Nonexistent function capture with &

When using function capture with & I was expecting that the compiler would check if the function exists and the arity is correct but it doesn’t.

If I do

inspect(&Foo.bar/123) in iex console, there’s no error.

Is there a way to validate that the function exists and the arity is correct with function capture?

iex(4)> f=&Foo.bar/1  
&Foo.bar/1
iex(5)> f.(1)
** (UndefinedFunctionError) function Foo.bar/1 is undefined (module Foo is not available)
    Foo.bar(1)
    iex:5: (file)
iex(5)> defmodule Foo do
...(5)> def bar(a) do
...(5)> a+a
...(5)> end
...(5)> end
{:module, Foo, ...}
iex(6)> f.(1)
2
1 Like

Given modules on the beam can become available at any time it’s not necessarily wrong to capture a function for a module, which doesn’t exist/is not compiled. If you need a check consider function_exported?/3.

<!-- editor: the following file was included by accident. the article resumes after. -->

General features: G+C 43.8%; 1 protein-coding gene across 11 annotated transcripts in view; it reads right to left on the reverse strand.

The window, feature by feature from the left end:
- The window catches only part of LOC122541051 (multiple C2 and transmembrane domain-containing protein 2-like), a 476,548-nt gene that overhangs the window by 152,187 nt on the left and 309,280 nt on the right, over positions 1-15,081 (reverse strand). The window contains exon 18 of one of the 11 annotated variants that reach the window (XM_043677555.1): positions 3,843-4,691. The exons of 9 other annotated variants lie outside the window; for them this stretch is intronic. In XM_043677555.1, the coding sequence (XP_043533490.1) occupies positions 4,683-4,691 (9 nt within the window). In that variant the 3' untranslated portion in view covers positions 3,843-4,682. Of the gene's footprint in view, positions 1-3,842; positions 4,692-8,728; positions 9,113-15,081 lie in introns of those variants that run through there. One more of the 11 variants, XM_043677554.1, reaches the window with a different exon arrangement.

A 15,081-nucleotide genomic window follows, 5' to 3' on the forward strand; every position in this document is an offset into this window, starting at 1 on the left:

4 Likes

I think the correct thing is to use the is_function/2 guard, which will ensure that the captured arity is correct.

defmodule Example do
  def example(fun) when is_function(fun, 1) do
    :ok
  end
end

iex> Example.example(&(&1 + 1))
:ok

iex> Example.example(&Foo.bar/1)
:ok

iex> Example.example(&Foo.bar/2)
** (FunctionClauseError) no function clause matching Test.example/1

This will give you a function clause error if the wrong arity is captured, or an UndefinedFunctionError if the right arity is there but the function doesn’t exist or isn’t exported (like Foo.Bar/1).

2 Likes

To clarify, the UndefinedFunctionError will only happen when you invoke it, because as others have pointed, the function can be defined at any moment.

However, note that the Elixir Mix compiler will warn in such cases. It collects all function references and warns once it gathered all modules and invocations.

6 Likes